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Guide to QR Codes

What is a QR Code?

QR stands for Quick Response. These square, black and white matrix symbols are 2D barcodes that a mobile device can read, and help a consumer jump instantly to where they need to be, whether that's a web address, telephone number or email.

Typing in a long website address off an advert on a mobile phone can be tricky and time-consuming, so these small, rather mysterious-looking images can extend the space and value of an advert or printed material, providing enhanced information and hidden extras to the consumer. As an added benefit, they can hide complicated website addresses and are traceable.

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How is it used?

QR codes are used in newspapers, adverts on public transport, kiosks, restaurant menus, product packaging and many other places. They have been even been carved into beaches, and printed on clothes.

With over 5 billion mobile phone connections worldwide, the mobile phone market is dominated by the rise of smartphones: phones with cameras, web access and apps. The number of consumers browsing the Internet using their mobile phone has rapidly increased - 32% of mobile users access it regularly.

Typing in a long web address can be tricky and time-consuming, so a QR code replaces the need by allowing a consumer to scan the barcode and go straight to the information they need. Quite often this is a website, but QR codes can also contain telephone numbers and email addresses.

The most important things to consider are whether the final destination is suitable for a mobile phone, and that the code is readable wherever it appears, by using contrasting colours.

Some smartphones will come with a preinstalled application to read QR codes, but for others there are many free apps available to download in the appropriate app store.

Their use is becoming ever more inventive as the number of smartphones increases and awareness grows. 47% of UK consumers who have used a QR code were keen to scan another, and a further 33% would scan if they were convinced as to the benefits. In Japan they are already very popular.

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Who uses QR codes?

Following 2011 research by UK and US companies, consumers reveal how they use (or don't use) QR codes, and their understanding.

64% of those surveyed did not know about QR codes, and 52% do not have a device capable of scanning QR codes. This is due to the handset not being a smartphone with camera, though smartphones often have to download an app to read the codes. It is hoped that QR code readers will become standard software.

Men are far more prolific users of QR codes, making up 60.5% of those who positively responded that they had used a QR code.

However, in the US, only 6.2% of US mobile users scanned a code in the month of June 2011.

The majority of QR codes were scanned at home, with significant numbers scanned at retail stores and grocery stores. QR codes were also scanned at work, outside or on public transport or at restaurants.

The majority of the codes were displayed on printed media, or product packaging. Some codes were displayed on television, but this has occasionally been ridiculed because television adverts are very short, and it takes a dedicated consumer to pull out their phone and scan before the ad is over!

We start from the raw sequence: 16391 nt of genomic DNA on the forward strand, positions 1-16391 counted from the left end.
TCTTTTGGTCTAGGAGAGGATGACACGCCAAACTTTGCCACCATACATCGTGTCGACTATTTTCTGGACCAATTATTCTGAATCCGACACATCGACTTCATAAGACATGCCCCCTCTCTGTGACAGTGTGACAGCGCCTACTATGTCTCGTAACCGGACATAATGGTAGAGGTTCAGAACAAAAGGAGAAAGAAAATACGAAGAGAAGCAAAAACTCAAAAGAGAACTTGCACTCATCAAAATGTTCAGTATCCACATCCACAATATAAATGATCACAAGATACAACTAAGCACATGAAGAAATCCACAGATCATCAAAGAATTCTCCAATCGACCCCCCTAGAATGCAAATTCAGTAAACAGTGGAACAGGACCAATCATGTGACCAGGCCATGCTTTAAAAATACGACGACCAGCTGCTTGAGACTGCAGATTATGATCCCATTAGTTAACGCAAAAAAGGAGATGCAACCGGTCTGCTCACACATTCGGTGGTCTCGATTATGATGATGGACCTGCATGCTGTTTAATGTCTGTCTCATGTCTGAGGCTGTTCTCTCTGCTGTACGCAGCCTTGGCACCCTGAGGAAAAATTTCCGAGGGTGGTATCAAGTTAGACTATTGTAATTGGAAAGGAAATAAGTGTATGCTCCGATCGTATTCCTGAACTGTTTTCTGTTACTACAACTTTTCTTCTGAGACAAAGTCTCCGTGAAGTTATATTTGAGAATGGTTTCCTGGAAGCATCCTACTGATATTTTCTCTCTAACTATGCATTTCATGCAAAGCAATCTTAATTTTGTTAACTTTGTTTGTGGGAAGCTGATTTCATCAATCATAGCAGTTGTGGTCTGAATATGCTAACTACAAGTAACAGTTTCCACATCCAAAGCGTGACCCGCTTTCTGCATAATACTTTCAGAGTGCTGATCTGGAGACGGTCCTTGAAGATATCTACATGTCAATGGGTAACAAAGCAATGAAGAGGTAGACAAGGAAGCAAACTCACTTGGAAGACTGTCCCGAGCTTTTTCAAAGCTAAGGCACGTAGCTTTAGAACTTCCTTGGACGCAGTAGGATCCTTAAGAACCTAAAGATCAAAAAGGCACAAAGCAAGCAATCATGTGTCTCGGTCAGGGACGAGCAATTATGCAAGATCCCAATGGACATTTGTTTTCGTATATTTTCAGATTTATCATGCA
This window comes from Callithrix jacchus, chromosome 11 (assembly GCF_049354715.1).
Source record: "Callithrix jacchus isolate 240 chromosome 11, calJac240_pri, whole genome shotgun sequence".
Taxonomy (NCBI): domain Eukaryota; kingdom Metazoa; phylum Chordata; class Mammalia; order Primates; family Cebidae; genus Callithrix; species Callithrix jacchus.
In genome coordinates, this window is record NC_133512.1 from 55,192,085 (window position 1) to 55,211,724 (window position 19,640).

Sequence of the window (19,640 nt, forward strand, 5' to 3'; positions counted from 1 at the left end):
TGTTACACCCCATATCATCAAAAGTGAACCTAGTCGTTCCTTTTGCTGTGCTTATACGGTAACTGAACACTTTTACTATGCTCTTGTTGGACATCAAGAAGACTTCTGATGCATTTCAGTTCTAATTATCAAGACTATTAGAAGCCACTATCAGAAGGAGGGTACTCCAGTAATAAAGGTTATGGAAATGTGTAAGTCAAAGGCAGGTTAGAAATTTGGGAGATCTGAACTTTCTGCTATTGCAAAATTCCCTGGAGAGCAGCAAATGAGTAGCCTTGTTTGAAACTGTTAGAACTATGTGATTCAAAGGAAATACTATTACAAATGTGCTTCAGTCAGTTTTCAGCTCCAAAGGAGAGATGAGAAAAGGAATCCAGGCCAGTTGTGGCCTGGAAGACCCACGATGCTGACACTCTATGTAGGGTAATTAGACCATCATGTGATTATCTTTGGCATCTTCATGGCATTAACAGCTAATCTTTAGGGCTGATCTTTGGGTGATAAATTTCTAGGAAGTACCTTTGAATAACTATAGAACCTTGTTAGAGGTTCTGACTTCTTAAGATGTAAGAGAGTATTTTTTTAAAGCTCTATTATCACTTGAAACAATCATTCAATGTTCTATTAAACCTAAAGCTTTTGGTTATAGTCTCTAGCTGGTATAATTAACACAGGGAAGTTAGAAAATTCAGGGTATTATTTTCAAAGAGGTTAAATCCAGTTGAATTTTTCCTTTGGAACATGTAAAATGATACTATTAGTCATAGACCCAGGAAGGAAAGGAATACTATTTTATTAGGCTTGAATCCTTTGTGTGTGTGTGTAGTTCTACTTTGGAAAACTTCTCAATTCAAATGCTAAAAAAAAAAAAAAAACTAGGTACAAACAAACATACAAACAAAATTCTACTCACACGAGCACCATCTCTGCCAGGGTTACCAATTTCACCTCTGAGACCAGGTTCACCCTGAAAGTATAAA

More Statistics:

Econsultancy: Two thirds of consumers don't know what QR codes are: survey

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How does it work?

A QR code carries information vertically and horizontally, so it is able to encode the same amount of data in approximately 10% of the space required by a traditional bar code. Characters are encoded into black and white patches which are then read by machines.

The type of data a QR code can store ranges from numeric, alphanumeric, 8 bit binary and Kanji, full-width Kana. Numbers take up the least amount of space, and Kanji the most.

The size of a QR code is dictated by the amount of data it must contain. Sometimes more data can be held by splitting down the QR code.

Each code contains larger, position detection patterns, which are usually placed on three corners of a QR code as it is generated. These allow a machine to identify a QR code and read it from any direction.

The codes also have error correction capability to allow the restoration of data if a QR code is damaged or is covered by some dirt, though this is up to a maximum of 30%.

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Background

The QR code began life in the automotive industry, but its use has extended due to the speed it can be read and the large amounts of data it can contain, when compared to more traditional barcodes.

In 1994 QR codes were used to track vehicles as they made their way round the assembly line, and the size and amount of data they can contain has been increased steadily since then.

Today you can see QR codes on tickets, products and adverts, where a scanning device such as a phone is close at hand to read it. QR codes can be easily created online for free, as the code is free of any license. QR codes are an ISO standard. Denso Wave, the original creators do own the patent rights, but they do not plan to exercise them.

QR codes can be encrypted, and can also contain error correction, allowing for some artistic embellishments of QR codes, such as the inclusion of an image in the middle.

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